Officials have begun transferring inmates out of the Okanagan Correctional Centre north of Oliver as a wildfire burns dangerously close to the jail.
The first prisoners were taken by sheriffs to jails in the Lower Mainland on Tuesday night, with more expected to leave on Wednesday night as a result of the 900-hectare Eagle Bluff fire.
The transfers were precipitated by the Osoyoos Indian Band declaring an evacuation alert for the business park in which the jail is located.
“We started to transfer some folks just in case we do end up getting (an evacuation order) to transfer everybody,” said jail spokesperson Alicia Bertrand.
“We tend to put (inmate) way out of the fire zone,” she explained. “It’s unlikely that we would go up to Prince George or to Kamloops Regional Correctional Centre, our closest one nearby.
“We would be thinking long-term; evacuation alerts can last more than a week.”
The tripling in size of the Eagle Bluff fire as of late Wednesday afternoon from a day earlier was attributed to more accurate mapping and “some growth overnight as a result of the topography of the area,” according to the B.C. Wildfire Service website.
An incident management team was overseeing 80 personnel on the ground Wednesday, along with eight helicopters and air tankers in the sky. A structure protection unit has also been deployed as a precaution.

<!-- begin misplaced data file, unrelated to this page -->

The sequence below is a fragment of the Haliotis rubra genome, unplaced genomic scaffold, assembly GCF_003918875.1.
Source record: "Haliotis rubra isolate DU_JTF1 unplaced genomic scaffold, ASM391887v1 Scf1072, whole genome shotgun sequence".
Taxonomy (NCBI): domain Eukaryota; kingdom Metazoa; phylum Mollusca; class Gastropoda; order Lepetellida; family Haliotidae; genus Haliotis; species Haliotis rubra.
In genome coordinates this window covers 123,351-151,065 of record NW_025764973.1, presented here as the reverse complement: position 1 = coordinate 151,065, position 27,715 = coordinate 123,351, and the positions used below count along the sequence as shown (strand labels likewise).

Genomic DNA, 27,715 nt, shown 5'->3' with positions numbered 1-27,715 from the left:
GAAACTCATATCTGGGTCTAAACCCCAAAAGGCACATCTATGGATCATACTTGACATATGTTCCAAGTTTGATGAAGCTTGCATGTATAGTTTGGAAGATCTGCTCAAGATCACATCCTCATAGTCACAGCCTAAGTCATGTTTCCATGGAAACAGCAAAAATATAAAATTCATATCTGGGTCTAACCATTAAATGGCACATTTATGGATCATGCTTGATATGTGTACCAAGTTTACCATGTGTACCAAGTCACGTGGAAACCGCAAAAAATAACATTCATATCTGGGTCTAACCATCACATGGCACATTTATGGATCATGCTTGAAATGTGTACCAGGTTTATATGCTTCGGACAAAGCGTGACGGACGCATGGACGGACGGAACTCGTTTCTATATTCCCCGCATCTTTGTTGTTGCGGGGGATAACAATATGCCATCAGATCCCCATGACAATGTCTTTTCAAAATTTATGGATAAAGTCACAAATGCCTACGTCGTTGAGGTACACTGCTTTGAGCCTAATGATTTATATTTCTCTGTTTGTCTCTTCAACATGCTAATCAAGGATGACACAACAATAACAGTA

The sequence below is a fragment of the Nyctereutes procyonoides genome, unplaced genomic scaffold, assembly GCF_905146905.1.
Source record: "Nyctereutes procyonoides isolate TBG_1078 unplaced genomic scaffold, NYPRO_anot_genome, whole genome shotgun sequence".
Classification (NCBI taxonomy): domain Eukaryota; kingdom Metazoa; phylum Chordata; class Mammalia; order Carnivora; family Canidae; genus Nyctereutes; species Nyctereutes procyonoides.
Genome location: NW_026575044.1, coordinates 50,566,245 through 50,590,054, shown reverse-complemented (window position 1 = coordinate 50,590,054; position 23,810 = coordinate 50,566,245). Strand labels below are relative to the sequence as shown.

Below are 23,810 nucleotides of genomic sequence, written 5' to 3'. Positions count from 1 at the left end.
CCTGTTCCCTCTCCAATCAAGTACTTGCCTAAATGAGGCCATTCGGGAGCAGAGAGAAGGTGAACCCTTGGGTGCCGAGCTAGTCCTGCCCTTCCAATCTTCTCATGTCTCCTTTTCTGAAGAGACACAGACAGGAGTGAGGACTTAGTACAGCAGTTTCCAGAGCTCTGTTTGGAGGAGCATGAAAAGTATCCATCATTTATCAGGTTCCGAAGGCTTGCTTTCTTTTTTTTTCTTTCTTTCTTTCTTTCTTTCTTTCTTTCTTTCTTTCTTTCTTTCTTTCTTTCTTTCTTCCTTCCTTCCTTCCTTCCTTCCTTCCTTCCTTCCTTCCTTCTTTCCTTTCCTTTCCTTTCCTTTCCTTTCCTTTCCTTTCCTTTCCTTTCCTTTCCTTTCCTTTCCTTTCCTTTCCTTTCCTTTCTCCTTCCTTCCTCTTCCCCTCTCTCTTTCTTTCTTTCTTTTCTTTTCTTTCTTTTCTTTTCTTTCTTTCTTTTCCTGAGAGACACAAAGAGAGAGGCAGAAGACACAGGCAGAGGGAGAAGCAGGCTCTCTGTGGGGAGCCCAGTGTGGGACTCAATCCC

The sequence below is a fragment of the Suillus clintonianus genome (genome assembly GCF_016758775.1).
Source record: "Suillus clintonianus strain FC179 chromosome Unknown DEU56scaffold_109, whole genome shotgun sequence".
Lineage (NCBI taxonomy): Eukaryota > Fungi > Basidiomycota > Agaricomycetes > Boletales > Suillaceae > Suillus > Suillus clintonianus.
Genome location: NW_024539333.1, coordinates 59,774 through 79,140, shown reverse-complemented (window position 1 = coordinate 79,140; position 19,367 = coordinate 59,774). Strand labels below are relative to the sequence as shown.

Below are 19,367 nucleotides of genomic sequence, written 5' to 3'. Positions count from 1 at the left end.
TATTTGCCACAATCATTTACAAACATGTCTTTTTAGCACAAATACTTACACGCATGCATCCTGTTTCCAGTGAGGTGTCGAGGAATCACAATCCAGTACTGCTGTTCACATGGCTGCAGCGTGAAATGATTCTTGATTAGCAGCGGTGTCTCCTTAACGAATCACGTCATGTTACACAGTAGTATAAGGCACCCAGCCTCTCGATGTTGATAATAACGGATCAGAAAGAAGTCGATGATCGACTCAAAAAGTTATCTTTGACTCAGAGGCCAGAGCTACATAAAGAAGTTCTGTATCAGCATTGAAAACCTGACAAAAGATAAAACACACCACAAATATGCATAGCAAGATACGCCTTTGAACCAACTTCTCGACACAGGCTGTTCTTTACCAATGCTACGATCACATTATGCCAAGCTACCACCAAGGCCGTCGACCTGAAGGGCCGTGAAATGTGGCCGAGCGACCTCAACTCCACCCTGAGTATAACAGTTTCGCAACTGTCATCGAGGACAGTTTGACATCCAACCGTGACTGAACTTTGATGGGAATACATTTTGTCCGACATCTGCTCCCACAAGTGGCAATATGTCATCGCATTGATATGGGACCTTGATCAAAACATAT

A separate evacuation alert remains in place for 42 land parcels in the area that comprise 206 properties, many of them campsites at Gallagher Lake.
Affected properties are on Highway 97, McIntyre Creek Road, Brauns Road, Sundial Road, Gallagher Lake Road, Enterprise Way, James Way and Manuels Canyon Road, but not nearby Tucelnuit Drive.
B.C. Wildfire Service spokeswoman Nicole Bonnett said crews planned to conduct controlled burns Wednesday.
“That will be to remove the combustible fuels between the valley bottom and the fire perimeter.”
The fire sparked Sunday night in the Gallagher Lake area approximately halfway between Oliver and Okanagan Falls on the east side of Highway 97.
The cause is still under investigation. FortisBC, which has high-voltage transmission lines and a substation in the fire zone, has said its equipment is not responsible for the fire.